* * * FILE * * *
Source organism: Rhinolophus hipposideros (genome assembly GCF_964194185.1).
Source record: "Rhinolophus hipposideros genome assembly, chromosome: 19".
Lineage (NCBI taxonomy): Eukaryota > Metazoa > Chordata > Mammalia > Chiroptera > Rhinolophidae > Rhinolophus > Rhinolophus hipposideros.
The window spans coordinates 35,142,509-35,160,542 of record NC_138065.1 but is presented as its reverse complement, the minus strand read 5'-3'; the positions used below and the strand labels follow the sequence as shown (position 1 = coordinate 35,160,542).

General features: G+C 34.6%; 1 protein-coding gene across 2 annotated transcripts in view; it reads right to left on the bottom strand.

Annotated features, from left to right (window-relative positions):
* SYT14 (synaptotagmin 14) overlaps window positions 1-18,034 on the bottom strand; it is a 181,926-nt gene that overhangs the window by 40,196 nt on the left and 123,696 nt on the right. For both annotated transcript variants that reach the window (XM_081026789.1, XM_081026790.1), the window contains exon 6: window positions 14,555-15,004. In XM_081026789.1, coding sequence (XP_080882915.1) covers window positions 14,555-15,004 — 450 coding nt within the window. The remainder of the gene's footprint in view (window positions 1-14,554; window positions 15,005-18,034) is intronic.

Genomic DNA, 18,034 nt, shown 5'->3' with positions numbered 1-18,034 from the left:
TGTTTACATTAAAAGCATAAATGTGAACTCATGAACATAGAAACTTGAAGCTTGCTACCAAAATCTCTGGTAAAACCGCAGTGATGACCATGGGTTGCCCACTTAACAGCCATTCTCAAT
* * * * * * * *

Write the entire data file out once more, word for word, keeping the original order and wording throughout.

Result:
Source organism: Rhinolophus hipposideros (genome assembly GCF_964194185.1).
Source record: "Rhinolophus hipposideros genome assembly, chromosome: 19".
Lineage (NCBI taxonomy): Eukaryota > Metazoa > Chordata > Mammalia > Chiroptera > Rhinolophidae > Rhinolophus > Rhinolophus hipposideros.
The window spans coordinates 35,142,509-35,160,542 of record NC_138065.1 but is presented as its reverse complement, the minus strand read 5'-3'; the positions used below and the strand labels follow the sequence as shown (position 1 = coordinate 35,160,542).

General features: G+C 34.6%; 1 protein-coding gene across 2 annotated transcripts in view; it reads right to left on the bottom strand.

Annotated features, from left to right (window-relative positions):
* SYT14 (synaptotagmin 14) overlaps window positions 1-18,034 on the bottom strand; it is a 181,926-nt gene that overhangs the window by 40,196 nt on the left and 123,696 nt on the right. For both annotated transcript variants that reach the window (XM_081026789.1, XM_081026790.1), the window contains exon 6: window positions 14,555-15,004. In XM_081026789.1, coding sequence (XP_080882915.1) covers window positions 14,555-15,004 — 450 coding nt within the window. The remainder of the gene's footprint in view (window positions 1-14,554; window positions 15,005-18,034) is intronic.

Genomic DNA, 18,034 nt, shown 5'->3' with positions numbered 1-18,034 from the left:
TGTTTACATTAAAAGCATAAATGTGAACTCATGAACATAGAAACTTGAAGCTTGCTACCAAAATCTCTGGTAAAACCGCAGTGATGACCATGGGTTGCCCACTTAACAGCCATTCTCAAT